Last week, near the US border with Canada, an incident took place at a convenience store gas station in the small town of Havre, Montana that has garnered national attention, thanks to a video posted to social media.
Ana Suda and Mimi Hernandez ran what should have been a quick late night errand to buy milk and eggs, as many Americans have. After getting in line, the errand took a turn for the worse. The American Civil Liberties Union is now looking into the incident that transpired.
Suda and Hernandez, who are both fluent Spanish speakers as well as U.S. citizens, unsurprisingly and legally conversed with each other in Spanish while waiting in line. Their exchange of words caught the ears of a nearby uniformed Border Patrol agent who interrupted and eventually detained the women.
“We were just talking, and then I was going to pay,” Suda told The Washington Post. “I looked up, and then after that, he just requested my ID. I looked at him like, ‘Are you serious?’ He’s like, ‘Yeah, very serious.’ ”
After the confrontation moved into the parking lot, Suda began recording with her cellphone. She asks why she and her friend are being detained and the agent responds, “Ma’am, the reason I asked you for your ID is because I came in here, and I saw that you guys are speaking Spanish, which is very unheard of up here.”
The agent denied racially profiling the women but admitted he was detaining them for speaking Spanish “in a state where it’s predominantly English-speaking.”
The agent kept the women in the parking lot for 35 to 40 minutes, despite showing him their IDs upon his request and their attempts to justify speaking Spanish.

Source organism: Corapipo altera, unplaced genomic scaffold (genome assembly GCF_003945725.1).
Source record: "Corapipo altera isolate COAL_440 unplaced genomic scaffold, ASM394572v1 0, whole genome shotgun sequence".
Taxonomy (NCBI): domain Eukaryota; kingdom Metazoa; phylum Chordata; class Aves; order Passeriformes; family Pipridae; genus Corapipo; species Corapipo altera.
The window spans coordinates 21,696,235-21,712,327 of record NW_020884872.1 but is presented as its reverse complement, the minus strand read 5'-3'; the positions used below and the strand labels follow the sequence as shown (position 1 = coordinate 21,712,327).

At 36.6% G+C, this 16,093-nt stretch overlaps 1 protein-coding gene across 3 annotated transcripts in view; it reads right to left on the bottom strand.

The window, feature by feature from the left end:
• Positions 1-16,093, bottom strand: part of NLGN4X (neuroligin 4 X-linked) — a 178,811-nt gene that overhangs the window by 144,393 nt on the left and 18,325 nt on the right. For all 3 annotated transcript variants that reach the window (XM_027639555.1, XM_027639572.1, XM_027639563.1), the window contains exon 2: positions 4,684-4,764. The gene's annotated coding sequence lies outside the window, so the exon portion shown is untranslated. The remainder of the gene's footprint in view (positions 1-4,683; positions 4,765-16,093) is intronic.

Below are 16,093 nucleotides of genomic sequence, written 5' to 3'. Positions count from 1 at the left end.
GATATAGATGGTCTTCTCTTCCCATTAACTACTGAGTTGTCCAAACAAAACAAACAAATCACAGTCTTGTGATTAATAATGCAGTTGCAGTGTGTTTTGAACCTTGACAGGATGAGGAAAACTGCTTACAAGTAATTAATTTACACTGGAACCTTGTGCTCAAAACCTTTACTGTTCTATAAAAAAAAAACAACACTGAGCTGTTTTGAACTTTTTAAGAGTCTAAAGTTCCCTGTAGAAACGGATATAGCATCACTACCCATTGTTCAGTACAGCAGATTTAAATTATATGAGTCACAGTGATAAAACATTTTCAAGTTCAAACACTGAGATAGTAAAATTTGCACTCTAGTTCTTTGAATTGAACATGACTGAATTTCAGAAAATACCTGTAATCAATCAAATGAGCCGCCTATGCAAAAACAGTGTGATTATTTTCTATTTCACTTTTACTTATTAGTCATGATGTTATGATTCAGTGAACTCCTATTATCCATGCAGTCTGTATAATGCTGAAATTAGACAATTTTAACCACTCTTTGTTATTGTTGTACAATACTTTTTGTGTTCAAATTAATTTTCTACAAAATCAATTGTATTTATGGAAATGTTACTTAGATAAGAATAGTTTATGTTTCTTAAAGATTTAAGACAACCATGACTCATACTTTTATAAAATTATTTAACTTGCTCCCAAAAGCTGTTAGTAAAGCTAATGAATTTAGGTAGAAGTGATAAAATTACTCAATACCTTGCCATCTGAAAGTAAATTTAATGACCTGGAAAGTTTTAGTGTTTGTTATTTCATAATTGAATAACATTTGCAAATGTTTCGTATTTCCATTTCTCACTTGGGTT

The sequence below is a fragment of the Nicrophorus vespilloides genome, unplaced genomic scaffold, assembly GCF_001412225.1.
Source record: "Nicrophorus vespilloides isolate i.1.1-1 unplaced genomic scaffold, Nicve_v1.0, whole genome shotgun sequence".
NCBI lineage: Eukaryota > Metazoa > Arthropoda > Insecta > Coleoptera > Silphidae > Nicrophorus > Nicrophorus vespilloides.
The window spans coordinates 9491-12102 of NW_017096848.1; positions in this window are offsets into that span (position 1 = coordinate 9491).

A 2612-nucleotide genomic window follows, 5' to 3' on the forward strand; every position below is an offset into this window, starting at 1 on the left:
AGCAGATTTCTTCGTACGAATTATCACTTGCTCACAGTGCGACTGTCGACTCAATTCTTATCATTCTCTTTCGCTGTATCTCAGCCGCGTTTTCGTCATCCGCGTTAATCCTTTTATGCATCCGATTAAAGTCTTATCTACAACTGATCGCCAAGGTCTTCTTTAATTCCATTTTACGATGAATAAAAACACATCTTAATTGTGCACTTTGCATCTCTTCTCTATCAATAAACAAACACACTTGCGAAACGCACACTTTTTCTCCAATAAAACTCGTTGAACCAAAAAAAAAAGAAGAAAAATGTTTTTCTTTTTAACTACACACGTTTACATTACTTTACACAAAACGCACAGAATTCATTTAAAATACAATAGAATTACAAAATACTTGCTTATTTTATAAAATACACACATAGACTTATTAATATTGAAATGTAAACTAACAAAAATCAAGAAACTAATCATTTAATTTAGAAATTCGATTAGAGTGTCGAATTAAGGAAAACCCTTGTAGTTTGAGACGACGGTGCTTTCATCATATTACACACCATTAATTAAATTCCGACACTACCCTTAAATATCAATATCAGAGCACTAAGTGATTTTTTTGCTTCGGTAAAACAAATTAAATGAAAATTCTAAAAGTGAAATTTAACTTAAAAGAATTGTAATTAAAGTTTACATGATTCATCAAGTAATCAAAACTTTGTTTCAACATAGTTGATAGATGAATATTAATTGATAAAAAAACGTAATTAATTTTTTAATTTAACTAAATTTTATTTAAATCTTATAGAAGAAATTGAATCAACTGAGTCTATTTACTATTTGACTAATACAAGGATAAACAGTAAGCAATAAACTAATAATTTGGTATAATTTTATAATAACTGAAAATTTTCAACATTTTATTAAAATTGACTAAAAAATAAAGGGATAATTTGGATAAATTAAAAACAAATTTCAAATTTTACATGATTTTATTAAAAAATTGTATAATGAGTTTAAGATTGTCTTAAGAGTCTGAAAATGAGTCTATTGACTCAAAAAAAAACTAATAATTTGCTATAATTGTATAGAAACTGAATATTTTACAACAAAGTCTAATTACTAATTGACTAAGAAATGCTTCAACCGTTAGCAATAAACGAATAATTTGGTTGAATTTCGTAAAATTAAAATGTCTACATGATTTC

“I was so embarrassed … being outside in the gas station, and everybody’s looking at you like you’re doing something wrong. I don’t think speaking Spanish is something criminal, you know?” Suda said. “My friend, she started crying. She didn’t stop crying in the truck. And I told her, we are not doing anything wrong.”
After the local news picked up the story, Suda’s young bilingual daughter expressed concern over speaking Spanish in public. “She speaks Spanish, and she speaks English,” Suda said. “When she saw the video, she was like, ‘Mom, we can’t speak Spanish anymore?’ I said ‘No. You be proud. You are smart. You speak two languages.’ This is more for her.”
U.S. Customs and Border Protection is reviewing the incident. While Border Patrol agents do have authority to operate within 100 miles of a U.S. border, they may only act on reasonable suspicion of a crime or immigration violation, neither of which appear to apply in the case of Suda and Hernandez.
“U.S. Customs and Border Protection agents and officers are committed to treating everyone with professionalism, dignity and respect while enforcing the laws of the United States,” the agency said in a statement. “Although most Border Patrol work is conducted in the immediate border area, agents have broad law enforcement authorities and are not limited to a specific geography within the United States. They have the authority to question individuals, make arrests, and take and consider evidence.”
Suda plans to contact the ACLU to seek legal assistance.
“I just don’t want this to happen anymore,” Suda said. “I want people to know they have the right to speak whatever language they want. I think that’s the most important part, to help somebody else.”
It shouldn’t have to be said, but apparently it has to be said: speaking Spanish is not a valid reason for a Border Patrol agent to question or detain someone.
This article (Border Patrol Agent in Montana Detains Two US Citizens Because They Spoke Spanish) is Creative Commons and written by Emma Fiala.
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